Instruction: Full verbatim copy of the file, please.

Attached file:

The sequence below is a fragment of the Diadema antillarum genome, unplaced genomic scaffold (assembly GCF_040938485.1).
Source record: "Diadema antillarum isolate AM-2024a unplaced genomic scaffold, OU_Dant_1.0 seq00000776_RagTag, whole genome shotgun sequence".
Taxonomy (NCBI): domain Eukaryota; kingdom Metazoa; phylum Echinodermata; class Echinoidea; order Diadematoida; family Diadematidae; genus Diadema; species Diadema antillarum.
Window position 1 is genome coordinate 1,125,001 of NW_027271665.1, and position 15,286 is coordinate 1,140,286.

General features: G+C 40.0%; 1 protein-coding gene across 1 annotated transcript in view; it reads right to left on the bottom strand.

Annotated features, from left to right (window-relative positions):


The sequence below is a fragment of the Diadema antillarum genome, unplaced genomic scaffold (assembly GCF_040938485.1).
Source record: "Diadema antillarum isolate AM-2024a unplaced genomic scaffold, OU_Dant_1.0 seq00000776_RagTag, whole genome shotgun sequence".
Taxonomy (NCBI): domain Eukaryota; kingdom Metazoa; phylum Echinodermata; class Echinoidea; order Diadematoida; family Diadematidae; genus Diadema; species Diadema antillarum.
Window position 1 is genome coordinate 1,125,001 of NW_027271665.1, and position 15,286 is coordinate 1,140,286.

General features: G+C 40.0%; 1 protein-coding gene across 1 annotated transcript in view; it reads right to left on the bottom strand.

Annotated features, from left to right (window-relative positions):